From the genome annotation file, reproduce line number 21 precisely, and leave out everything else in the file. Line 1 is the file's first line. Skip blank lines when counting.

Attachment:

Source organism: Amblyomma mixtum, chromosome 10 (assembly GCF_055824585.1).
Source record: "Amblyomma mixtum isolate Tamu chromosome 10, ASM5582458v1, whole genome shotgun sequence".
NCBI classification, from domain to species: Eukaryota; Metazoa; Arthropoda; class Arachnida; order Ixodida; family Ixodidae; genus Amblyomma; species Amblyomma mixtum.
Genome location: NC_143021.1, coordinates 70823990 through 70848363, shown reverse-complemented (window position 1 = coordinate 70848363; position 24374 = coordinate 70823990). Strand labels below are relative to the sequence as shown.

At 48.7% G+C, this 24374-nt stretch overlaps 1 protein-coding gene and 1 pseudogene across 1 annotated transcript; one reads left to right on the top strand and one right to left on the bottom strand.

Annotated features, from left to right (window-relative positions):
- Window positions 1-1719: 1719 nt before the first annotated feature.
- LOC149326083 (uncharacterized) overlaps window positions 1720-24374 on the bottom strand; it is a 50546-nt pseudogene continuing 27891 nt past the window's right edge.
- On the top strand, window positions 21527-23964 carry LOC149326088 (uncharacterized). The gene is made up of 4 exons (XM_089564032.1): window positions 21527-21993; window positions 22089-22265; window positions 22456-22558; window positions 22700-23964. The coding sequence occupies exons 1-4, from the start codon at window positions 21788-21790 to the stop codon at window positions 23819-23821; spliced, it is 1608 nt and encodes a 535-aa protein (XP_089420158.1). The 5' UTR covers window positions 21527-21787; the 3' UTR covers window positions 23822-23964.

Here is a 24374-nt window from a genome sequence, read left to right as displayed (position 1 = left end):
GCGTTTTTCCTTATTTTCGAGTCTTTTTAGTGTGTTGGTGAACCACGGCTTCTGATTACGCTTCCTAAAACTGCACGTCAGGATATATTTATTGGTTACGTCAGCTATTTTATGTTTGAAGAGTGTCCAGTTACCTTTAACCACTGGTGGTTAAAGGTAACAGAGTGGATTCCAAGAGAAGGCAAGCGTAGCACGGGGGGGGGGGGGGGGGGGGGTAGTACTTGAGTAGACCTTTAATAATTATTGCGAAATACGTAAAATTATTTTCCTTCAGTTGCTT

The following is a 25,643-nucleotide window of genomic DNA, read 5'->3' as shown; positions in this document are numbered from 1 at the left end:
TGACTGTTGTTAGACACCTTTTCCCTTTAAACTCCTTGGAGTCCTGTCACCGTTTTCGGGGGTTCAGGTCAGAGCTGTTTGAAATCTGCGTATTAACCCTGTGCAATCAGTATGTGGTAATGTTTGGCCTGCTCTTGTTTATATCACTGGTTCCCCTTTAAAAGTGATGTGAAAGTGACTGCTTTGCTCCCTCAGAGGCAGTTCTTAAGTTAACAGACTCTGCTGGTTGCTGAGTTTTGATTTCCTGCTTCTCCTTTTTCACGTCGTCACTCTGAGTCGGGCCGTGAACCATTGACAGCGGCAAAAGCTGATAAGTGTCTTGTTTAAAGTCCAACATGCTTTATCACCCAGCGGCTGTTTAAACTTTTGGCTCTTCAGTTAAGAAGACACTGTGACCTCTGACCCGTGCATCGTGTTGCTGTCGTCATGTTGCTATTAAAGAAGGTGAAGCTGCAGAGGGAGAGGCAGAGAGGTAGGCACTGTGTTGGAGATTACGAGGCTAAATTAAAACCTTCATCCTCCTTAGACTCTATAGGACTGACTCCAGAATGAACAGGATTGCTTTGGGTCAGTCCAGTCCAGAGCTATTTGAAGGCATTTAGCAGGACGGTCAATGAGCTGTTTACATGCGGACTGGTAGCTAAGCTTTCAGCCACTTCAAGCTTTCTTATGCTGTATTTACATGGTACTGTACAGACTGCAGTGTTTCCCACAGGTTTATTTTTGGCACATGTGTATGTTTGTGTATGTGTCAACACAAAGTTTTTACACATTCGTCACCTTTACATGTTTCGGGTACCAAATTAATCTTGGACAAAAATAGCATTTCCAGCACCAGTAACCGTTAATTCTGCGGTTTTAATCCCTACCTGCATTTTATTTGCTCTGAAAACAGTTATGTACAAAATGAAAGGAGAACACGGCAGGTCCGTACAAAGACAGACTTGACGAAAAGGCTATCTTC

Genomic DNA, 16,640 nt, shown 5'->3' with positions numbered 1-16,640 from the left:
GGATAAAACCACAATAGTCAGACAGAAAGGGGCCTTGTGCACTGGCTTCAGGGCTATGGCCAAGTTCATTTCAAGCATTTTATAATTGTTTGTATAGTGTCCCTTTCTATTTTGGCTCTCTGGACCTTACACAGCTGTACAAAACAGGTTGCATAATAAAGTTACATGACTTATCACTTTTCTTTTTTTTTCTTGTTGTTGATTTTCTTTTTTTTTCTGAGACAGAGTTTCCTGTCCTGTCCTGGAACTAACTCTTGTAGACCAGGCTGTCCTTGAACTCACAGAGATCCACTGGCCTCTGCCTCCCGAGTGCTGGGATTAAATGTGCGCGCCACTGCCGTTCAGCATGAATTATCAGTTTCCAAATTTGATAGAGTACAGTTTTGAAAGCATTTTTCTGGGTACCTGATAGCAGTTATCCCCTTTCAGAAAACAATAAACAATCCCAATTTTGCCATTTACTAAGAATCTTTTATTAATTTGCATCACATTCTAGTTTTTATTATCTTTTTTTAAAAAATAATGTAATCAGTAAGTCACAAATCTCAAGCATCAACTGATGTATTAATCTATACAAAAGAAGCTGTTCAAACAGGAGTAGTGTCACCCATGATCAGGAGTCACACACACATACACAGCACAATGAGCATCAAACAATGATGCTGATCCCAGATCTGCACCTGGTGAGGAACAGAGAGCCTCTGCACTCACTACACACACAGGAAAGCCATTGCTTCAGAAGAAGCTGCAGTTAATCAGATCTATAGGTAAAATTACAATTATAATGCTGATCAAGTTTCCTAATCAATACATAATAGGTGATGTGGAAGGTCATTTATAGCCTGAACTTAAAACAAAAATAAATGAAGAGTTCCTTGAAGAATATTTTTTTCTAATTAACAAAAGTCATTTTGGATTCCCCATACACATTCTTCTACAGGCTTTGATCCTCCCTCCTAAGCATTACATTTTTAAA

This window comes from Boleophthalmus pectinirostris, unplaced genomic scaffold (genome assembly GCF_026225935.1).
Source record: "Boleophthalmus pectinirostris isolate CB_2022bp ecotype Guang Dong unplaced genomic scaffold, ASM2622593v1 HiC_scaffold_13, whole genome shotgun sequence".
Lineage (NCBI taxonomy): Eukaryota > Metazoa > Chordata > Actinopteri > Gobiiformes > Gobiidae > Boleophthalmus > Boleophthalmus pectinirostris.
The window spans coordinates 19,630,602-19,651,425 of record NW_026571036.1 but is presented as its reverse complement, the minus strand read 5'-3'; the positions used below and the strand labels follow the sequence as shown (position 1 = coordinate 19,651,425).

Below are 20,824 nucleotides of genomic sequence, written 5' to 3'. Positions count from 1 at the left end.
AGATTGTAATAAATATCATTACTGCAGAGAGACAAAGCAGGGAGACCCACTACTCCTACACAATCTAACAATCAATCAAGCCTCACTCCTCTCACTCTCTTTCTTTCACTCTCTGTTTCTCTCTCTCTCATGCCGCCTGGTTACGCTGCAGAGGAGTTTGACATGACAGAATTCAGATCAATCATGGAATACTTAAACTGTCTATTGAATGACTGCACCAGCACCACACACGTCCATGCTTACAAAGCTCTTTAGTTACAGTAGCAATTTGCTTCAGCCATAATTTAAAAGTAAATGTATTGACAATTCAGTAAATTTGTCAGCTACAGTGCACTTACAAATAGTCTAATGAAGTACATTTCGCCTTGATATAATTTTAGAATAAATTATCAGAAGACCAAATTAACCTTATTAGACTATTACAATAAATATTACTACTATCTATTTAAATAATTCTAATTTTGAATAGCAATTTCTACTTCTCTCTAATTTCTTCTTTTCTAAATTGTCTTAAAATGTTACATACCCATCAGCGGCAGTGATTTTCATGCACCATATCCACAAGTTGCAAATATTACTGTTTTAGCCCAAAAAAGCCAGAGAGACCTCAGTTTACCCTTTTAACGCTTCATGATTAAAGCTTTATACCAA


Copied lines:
AGATTGTAATAAATATCATTACTGCAGAGAGACAAAGCAGGGAGACCCACTACTCCTACACAATCTAACAATCAATCAAGCCTCACTCCTCTCACTCTCTTTCTTTCACTCTCTGTTTCTCTCTCTCTCATGCCGCCTGGTTACGCTGCAGAGGAGTTTGACATGACAGAATTCAGATCAATCATGGAATACTTAAACTGTCTATTGAATGACTGCACCAGCACCACACACGTCCATGCTTACAAAGCTCTTTAGTTACAGTAGCAATTTGCTTCAGCCATAATTTAAAAGTAAATGTATTGACAATTCAGTAAATTTGTCAGCTACAGTGCACTTACAAATAGTCTAATGAAGTACATTTCGCCTTGATATAATTTTAGAATAAATTATCAGAAGACCAAATTAACCTTATTAGACTATTACAATAAATATTACTACTATCTATTTAAATAATTCTAATTTTGAATAGCAATTTCTACTTCTCTCTAATTTCTTCTTTTCTAAATTGTCTTAAAATGTTACATACCCATCAGCGGCAGTGATTTTCATGCACCATATCCACAAGTTGCAAATATTACTGTTTTAGCCCAAAAAAGCCAGAGAGACCTCAGTTTACCCTTTTAACGCTTCATGATTAAAGCTTTATACCAA